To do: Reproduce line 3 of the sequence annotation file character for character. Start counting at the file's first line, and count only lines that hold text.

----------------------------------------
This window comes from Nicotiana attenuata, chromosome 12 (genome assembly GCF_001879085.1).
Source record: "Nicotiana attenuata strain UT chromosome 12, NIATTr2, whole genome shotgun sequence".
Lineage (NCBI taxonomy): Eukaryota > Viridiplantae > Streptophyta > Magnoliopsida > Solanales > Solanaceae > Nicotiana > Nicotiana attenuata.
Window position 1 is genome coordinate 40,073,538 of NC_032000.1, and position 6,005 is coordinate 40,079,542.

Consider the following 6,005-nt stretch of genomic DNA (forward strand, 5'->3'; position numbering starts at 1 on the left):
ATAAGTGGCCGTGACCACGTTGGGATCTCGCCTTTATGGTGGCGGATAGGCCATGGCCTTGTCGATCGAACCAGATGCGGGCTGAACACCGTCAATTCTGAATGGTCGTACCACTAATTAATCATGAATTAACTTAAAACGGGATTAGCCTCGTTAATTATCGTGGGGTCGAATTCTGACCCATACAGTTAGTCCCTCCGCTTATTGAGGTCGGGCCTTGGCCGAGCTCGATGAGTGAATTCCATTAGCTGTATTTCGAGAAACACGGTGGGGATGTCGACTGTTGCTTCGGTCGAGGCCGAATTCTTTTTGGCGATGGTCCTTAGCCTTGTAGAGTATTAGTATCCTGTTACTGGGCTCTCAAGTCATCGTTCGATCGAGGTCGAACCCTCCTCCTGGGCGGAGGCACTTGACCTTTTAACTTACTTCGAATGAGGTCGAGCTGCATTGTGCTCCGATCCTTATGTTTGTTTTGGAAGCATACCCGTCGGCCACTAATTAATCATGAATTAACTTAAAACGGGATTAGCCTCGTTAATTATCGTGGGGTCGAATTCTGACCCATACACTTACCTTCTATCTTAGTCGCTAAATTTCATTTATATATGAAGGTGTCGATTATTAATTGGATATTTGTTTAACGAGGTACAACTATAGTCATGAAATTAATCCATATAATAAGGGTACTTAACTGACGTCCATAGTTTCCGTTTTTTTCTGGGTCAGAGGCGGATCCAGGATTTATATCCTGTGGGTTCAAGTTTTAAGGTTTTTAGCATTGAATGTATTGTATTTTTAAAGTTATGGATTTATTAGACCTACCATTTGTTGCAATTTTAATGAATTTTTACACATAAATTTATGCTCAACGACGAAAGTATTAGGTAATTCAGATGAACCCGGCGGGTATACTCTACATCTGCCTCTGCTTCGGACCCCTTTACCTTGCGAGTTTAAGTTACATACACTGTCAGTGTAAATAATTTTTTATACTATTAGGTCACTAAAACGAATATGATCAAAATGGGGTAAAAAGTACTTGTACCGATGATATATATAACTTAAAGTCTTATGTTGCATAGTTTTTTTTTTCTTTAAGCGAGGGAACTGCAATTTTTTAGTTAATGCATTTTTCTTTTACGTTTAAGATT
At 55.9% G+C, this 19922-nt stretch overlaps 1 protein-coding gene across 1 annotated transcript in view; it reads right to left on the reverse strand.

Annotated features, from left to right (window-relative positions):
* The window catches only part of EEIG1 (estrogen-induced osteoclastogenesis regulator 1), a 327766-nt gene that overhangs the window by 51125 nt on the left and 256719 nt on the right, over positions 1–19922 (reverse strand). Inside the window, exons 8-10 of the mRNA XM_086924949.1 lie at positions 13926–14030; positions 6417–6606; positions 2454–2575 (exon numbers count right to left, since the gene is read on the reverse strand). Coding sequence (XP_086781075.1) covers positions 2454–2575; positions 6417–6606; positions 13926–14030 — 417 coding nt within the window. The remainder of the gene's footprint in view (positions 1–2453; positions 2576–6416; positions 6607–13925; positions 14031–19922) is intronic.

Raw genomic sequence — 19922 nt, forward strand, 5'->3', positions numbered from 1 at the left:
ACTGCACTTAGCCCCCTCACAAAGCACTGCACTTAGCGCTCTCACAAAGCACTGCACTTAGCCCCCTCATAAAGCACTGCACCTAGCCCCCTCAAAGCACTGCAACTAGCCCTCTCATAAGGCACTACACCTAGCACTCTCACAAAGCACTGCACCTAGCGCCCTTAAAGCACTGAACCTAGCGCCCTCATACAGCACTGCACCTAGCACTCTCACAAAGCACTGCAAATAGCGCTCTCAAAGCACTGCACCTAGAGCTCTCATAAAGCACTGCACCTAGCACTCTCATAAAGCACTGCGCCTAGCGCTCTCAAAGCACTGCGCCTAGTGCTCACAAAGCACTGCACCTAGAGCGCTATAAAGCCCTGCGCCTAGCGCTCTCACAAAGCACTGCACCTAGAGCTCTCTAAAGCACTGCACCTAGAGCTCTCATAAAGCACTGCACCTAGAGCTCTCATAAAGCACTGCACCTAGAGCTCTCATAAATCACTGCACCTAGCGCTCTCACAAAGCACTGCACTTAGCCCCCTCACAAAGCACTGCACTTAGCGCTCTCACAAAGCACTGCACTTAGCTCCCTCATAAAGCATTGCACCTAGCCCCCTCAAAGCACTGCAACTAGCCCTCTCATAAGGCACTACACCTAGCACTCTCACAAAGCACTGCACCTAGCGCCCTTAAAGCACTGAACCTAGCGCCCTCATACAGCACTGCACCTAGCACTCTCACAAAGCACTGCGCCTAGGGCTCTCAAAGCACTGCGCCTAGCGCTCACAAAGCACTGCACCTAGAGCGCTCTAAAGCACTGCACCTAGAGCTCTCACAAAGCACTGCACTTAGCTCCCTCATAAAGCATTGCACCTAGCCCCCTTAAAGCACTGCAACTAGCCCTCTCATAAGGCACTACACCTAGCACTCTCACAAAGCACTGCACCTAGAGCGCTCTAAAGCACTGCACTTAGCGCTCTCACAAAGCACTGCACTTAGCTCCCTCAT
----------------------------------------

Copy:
Lineage (NCBI taxonomy): Eukaryota > Viridiplantae > Streptophyta > Magnoliopsida > Solanales > Solanaceae > Nicotiana > Nicotiana attenuata.